Pratum: YES! Find someone great in Excel and have them make you some good, meaningful charts if you can.

Bring Backup: No need for the A-Team, but you do need an extra copy of the powerpoint presentation emailed to a web hosted email (Yahoo Mail, Gmail etc.) on a portable USB drive, a CD and on your laptop, which you have the right adaptors for any visual hookup situation that may arise.

Pratum: If something goes wrong and there’s no backup, you’re screwed. You might not get a chance to come back. Sorry, no investment for you.

Eric Pratum

Create A Show: I’ve learned this the hard way. Whenever you save a PowerPoint presentation that you will be using on another computer, make sure you save it as a Powerpoint Show, which is abbreviated as .pps This format will save all your images, charts, etc. to match what you see on your own computer.

Pratum: When you’ve spent more time doing presentations, you get used to these things. It’s painful to watch someone try and explain what the slide was really supposed to look like.

Charts & Graphs NOT Numbers: I always laugh when I see a presenter with a full projected P&L statement embedded into their presentation. You have got to be kidding. How the hell is anyone in the back going to see any of those numbers, or grasp the most important aspect of a P&L? When you are trying to show trends in numbers, users, growth, financials etc. make sure you do it with charts and graphs.

Pratum: If you want to give me some numbers, that’s fine. What have you already measured? After that, give me a few anchor numbers, but not too many. Year-over-Year visuals really help.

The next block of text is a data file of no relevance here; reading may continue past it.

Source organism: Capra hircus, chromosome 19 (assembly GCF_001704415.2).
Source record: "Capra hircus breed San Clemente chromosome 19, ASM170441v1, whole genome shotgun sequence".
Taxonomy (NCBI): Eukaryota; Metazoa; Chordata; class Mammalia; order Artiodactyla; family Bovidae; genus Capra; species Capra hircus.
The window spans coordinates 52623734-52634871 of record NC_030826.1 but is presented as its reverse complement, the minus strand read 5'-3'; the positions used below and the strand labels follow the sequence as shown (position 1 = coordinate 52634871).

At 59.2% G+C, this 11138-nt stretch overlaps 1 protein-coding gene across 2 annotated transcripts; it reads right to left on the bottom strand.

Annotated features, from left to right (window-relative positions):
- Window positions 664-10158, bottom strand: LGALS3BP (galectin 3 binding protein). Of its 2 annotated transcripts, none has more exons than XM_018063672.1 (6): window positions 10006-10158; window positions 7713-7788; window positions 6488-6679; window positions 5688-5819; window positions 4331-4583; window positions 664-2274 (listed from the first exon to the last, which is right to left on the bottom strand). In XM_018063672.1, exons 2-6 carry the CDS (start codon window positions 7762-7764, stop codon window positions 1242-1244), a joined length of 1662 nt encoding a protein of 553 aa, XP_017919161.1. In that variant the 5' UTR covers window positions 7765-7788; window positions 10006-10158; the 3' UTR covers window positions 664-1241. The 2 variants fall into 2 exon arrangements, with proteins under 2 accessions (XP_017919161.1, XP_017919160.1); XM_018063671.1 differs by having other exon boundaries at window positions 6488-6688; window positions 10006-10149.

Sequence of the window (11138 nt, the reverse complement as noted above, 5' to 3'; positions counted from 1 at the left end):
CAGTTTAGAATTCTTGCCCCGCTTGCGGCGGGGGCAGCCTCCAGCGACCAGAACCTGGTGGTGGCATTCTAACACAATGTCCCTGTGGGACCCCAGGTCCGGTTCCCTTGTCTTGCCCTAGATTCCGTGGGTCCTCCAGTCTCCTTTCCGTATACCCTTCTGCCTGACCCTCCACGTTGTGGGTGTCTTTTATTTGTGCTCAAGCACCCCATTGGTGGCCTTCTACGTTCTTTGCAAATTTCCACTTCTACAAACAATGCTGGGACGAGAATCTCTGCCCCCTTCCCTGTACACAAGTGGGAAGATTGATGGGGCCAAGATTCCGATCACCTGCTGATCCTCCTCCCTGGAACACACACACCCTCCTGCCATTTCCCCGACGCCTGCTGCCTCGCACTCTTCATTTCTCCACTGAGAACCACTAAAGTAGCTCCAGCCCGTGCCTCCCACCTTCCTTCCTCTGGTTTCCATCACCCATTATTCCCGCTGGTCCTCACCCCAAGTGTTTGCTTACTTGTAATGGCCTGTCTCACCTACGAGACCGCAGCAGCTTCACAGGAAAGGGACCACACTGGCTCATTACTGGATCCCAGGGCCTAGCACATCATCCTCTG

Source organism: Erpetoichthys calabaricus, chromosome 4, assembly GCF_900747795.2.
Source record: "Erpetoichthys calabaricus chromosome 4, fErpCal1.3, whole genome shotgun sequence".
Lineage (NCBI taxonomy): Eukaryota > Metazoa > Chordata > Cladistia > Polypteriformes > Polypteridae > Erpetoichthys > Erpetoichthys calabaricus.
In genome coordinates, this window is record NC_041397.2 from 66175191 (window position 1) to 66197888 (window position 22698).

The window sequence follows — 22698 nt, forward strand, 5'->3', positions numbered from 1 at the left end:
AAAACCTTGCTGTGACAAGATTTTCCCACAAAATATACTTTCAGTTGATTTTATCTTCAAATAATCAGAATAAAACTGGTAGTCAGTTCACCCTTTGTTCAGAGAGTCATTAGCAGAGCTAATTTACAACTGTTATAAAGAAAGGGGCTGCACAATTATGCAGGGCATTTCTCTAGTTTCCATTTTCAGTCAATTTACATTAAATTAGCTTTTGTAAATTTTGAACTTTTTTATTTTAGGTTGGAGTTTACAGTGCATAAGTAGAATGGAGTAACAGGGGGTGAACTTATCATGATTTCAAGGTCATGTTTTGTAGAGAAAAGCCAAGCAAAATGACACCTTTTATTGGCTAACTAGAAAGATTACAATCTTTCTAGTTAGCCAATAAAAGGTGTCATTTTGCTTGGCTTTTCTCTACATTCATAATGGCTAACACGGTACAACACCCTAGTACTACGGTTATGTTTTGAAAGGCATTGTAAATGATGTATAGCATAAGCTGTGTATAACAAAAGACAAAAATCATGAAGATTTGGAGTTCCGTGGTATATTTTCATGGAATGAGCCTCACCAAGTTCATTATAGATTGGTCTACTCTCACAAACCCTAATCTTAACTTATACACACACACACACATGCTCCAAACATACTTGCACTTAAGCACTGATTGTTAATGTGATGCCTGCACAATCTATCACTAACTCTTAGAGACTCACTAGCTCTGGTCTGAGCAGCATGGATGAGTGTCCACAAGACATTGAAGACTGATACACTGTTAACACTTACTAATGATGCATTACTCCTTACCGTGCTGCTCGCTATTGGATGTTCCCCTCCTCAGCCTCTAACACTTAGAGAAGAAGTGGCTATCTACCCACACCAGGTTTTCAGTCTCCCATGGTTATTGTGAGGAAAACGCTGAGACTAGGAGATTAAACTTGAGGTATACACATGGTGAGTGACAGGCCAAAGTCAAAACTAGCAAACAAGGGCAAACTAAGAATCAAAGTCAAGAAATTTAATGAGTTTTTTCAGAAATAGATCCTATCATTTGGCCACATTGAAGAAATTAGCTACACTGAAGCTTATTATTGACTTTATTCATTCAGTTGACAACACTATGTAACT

Prepare For Questions: Once you have done a few angel presentations, you will start to notice a few common questions that are always being asked. First, see if you can pre-answer the question, by addressing it within your presentation. If not, make sure you have a well thought out answer and don’t be afraid to have appendix slides which you can reference.

Pratum: The worst question is: ‘So, what’s the deal?’ Investors want to know: what need you address, why you’re better than other options, what’s the potential, and what you’re offering them. Get to that in the presentation and then have friends, family members, etc. grill you like they’ve never heard of the company.

Derek Johnson is the CEO of Tatango, an SMS marketing platform that has raised $700,000 in angel capital. Eric Pratum is the former applicant screener and former screening committee member for the Bellingham Angel Group. Now he’s the director of marketing for Empower.me.

  • Robert

    Golden advice.

    • http://www.facebook.com/profile.php?id=37521058 facebook-37521058

      Thanks Robert!

  • http://twitter.com/Seattle_Startup Seattle Startup

    Also helps to have a deck like one featured here: http://www.pitchenvy.com

  • adamslieb

    Nice summary. I think point 1 is by far the most important. Get connected, people love to work with people they know. It is impossible to earn someone’s trust in 10 minutes, however if someone they trust, trusts you, you are much more likely to have friendly ears.

  • http://twitter.com/fijiaaron Aaron Evans

    Practice speaking is a key. I’m nervous, and like to recite, even when I have it memorized. If I sit in front of the computer to demo, I’m going to blunder. If I’m standing in front of a group, I’m going to freeze up. But give me a whiteboard, and I’ll open up — with unintelligible scrawls.